There are two types of errors in this world…

Type I and Type II errors.

There are two types of errors in this world…

Type I and Type II errors.

In this post we’ll be going over the two types of common statistical errors. If you are like me and have had trouble keeping these straight then this may be helpful. I’m going to assume you are familiar with hypothesis testing for the rest of this post. If you don’t know what a hypothesis test is I think my other post offers a pretty intuitive introduction.

Let’s say we have two hypotheses, we give two groups of patients different pills and measure their test scores. The first group get a pill with a drug in it; the second group gets a pill with a placebo in it. We then record the mean tests scores, the mu values below.

The first or null hypothesis says that giving patients a drug does nothing because the mean test scores are the same for drugged and non drugged patients. The second or alternate hypothesis is that the drug does have some affect and that the effect of the drug makes the mean test scores of drugged and placebo patients different.

Type I Errors

A type I error is an incorrect rejection of the null hypothesis. The p-value you get from your statistical test is the probability that you rejected the null hypothesis when it was true; the p-value is the probability of making a type I error. So if you get a lower p-value for yous statistical test you lower your chances of making a type I error. Usually though you want to pick a ‘signifigance level’ and stick to it. So you can say ‘my p-value was 0.02 which is signifigant at the 0.05 level.’ This tells the reader that you are willing to take a 5% chance of making a type I error and that your test outperformed this expectation by getting a lower p-value.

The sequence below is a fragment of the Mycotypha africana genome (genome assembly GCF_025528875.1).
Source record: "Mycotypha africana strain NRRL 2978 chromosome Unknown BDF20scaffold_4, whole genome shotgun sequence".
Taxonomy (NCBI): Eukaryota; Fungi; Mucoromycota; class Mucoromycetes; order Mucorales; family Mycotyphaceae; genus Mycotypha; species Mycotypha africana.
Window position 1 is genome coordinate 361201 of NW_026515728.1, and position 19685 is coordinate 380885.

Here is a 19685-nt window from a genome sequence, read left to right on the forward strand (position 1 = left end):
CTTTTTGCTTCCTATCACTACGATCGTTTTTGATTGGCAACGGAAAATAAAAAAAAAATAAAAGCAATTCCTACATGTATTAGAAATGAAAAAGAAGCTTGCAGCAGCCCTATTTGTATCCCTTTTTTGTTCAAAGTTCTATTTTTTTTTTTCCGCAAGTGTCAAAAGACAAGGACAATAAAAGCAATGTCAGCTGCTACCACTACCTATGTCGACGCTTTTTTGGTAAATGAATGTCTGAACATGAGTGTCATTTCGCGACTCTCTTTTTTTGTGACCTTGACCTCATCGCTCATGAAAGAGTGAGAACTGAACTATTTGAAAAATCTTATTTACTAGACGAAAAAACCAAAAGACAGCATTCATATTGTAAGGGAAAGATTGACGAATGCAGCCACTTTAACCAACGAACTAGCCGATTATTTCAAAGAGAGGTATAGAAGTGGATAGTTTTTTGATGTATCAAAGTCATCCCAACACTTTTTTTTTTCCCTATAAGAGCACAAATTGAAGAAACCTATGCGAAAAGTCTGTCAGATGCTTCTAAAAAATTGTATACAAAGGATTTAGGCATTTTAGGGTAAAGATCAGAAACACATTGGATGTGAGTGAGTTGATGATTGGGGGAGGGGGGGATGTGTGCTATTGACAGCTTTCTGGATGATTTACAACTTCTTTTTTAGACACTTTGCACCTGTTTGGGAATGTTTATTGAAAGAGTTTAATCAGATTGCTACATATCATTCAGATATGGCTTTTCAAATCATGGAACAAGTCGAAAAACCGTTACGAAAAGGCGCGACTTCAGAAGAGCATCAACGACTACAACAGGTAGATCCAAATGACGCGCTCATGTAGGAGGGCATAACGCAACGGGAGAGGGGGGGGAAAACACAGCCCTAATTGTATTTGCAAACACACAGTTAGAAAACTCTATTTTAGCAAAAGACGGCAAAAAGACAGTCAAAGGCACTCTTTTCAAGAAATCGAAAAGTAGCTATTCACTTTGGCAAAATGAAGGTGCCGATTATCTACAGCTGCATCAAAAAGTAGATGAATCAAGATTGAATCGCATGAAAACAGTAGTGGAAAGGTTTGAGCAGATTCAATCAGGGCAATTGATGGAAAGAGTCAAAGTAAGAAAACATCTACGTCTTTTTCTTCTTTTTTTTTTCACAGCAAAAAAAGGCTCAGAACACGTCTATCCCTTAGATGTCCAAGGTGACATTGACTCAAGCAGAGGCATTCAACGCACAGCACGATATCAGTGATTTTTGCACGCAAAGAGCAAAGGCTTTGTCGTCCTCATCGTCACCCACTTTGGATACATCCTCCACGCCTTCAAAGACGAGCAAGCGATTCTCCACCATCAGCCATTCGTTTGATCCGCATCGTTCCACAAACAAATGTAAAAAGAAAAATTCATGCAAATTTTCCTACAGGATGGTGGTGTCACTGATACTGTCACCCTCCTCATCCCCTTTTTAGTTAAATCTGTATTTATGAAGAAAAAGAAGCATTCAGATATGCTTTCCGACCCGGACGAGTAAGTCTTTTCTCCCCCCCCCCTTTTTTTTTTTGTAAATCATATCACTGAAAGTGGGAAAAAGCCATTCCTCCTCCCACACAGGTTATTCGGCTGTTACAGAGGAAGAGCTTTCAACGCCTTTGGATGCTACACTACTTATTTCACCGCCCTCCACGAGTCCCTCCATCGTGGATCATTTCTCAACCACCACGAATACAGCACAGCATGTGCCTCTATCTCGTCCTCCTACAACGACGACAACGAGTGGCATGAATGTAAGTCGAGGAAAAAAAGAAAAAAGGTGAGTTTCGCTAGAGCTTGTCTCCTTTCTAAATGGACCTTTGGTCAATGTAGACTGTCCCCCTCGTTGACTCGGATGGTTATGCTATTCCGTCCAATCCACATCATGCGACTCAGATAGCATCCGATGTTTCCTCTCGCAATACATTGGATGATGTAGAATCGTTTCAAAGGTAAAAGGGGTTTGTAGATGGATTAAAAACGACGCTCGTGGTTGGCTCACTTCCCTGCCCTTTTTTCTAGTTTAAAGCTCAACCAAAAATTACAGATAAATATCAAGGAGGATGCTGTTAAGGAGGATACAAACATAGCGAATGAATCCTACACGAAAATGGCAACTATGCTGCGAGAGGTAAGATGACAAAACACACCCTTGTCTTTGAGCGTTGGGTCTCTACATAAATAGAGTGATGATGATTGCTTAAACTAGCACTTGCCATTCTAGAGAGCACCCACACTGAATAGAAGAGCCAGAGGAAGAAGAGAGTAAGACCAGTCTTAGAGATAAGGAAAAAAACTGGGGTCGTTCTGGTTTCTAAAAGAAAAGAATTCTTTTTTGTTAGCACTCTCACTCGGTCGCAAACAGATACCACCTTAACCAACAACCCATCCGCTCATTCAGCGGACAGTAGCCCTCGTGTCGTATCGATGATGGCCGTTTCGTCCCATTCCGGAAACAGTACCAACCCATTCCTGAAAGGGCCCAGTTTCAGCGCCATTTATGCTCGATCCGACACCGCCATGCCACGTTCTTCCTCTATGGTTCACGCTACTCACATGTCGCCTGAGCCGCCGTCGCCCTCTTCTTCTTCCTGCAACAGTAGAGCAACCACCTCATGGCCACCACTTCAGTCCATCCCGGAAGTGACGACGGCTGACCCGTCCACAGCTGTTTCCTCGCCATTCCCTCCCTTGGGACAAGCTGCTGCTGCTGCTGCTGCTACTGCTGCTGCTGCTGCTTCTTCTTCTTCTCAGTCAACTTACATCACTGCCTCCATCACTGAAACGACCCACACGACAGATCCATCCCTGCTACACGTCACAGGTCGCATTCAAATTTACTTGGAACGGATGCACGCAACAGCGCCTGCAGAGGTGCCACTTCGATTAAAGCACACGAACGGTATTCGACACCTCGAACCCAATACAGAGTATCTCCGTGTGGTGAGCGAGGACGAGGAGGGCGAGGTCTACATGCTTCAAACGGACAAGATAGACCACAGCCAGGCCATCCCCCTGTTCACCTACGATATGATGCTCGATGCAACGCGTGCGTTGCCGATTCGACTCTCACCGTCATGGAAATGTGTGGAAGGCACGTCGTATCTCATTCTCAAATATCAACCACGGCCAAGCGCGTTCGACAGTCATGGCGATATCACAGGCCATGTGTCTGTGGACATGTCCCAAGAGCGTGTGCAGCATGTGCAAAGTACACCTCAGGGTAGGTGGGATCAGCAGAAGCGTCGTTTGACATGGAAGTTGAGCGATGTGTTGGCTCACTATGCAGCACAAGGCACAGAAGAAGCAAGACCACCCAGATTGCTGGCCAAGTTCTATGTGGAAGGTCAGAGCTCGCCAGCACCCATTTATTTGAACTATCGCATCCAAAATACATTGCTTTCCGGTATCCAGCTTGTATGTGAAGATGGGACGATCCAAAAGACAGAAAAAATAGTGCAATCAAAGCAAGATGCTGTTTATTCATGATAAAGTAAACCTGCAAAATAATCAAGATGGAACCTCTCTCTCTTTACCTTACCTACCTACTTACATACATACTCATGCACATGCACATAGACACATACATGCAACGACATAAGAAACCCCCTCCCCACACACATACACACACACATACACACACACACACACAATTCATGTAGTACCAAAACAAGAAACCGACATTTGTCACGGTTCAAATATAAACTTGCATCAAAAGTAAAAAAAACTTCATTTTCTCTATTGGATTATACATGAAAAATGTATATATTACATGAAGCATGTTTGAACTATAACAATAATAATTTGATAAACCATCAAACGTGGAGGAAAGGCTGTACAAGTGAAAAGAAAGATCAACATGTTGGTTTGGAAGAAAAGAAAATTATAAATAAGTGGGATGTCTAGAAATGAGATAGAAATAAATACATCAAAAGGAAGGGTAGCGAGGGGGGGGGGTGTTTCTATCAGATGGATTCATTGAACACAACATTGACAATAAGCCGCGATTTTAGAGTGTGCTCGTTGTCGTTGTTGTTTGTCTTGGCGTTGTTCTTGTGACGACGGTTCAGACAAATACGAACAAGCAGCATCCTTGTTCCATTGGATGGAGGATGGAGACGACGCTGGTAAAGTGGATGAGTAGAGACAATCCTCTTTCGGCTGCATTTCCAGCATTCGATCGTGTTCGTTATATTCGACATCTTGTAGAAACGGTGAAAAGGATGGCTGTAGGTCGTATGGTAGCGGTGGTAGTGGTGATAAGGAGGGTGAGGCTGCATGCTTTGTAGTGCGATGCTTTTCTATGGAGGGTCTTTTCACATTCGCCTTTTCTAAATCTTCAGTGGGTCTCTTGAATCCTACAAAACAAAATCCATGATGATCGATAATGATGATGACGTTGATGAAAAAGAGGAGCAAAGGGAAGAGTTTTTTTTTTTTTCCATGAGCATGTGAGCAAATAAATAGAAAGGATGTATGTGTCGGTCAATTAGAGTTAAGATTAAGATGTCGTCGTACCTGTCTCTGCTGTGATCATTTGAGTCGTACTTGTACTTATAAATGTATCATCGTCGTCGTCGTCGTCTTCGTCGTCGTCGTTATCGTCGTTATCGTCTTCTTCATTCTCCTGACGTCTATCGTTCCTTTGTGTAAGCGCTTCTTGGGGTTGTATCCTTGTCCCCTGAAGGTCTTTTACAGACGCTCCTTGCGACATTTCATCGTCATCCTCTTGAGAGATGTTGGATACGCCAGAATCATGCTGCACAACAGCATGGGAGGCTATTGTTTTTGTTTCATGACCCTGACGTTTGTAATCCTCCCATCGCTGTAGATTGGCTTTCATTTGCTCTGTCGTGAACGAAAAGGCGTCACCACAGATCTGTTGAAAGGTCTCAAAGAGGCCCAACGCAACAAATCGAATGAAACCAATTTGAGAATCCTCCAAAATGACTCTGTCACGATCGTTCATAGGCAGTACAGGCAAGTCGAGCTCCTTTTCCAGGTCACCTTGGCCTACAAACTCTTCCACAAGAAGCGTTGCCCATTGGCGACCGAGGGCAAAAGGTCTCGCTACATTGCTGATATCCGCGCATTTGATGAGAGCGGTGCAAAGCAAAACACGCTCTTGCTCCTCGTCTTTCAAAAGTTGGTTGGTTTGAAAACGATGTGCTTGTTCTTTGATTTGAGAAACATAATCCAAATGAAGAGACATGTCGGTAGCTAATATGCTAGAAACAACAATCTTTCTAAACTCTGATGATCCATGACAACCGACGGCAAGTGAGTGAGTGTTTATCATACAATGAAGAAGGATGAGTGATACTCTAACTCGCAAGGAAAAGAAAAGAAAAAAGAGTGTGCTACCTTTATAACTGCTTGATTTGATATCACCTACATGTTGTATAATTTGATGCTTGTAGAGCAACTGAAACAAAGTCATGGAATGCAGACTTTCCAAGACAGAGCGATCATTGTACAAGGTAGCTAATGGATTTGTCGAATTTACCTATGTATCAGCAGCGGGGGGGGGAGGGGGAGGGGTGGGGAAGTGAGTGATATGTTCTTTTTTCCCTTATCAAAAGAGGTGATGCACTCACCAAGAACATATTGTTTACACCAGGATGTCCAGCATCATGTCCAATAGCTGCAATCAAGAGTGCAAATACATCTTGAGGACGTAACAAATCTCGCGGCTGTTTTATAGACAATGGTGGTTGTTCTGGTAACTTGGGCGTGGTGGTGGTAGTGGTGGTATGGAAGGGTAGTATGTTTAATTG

This image illustrates a type I error:

Example of Type I Error

Assume for the hypothesis above you got a p-value of 0.10 for your test statistic on the placebo data that would mean you would have a 10% chance of rejecting the null hypothesis when it is actually the correct one. You would have a 10% chance of making a type I error.

Type II Errors

A type II error is an incorrect recjection of the alternate hypothesis. This is usually measured by its inverse: statistical power. Statistical power is the probability of not making a type II error. It is the probability of finding a statistically significant result on any one run of your test. You want your statistical power to be as high as possible; you can get it higher by including more data (a bigger sample). You can see examples of weak statistical power by re-running a hypothesis test with a 0.05 p-value threshold. Some statistical tests will always come in below 0.05 and some will sometimes end up above 0.05, lowering the statistical power of those tests.

Example of a Type II Error

I had typed up a solution to show you how to calculate the statistical power but it was confusing. It requires enough explanation to warrant it’s own post in the future. In short we want to ‘reverse’ our hypothesis test; we create a new distribution with mu_drug as the mean and we ask “what is the probability of rejecting the original null hypothesis?” using this new distribution and original signifigance level.

This image shows this process quite well:

If you are confused by some of this check out this post. It does a pretty good job of explaining statistical power. Or this page.

I hope this short post was helpful in understanding types of statistical errors.

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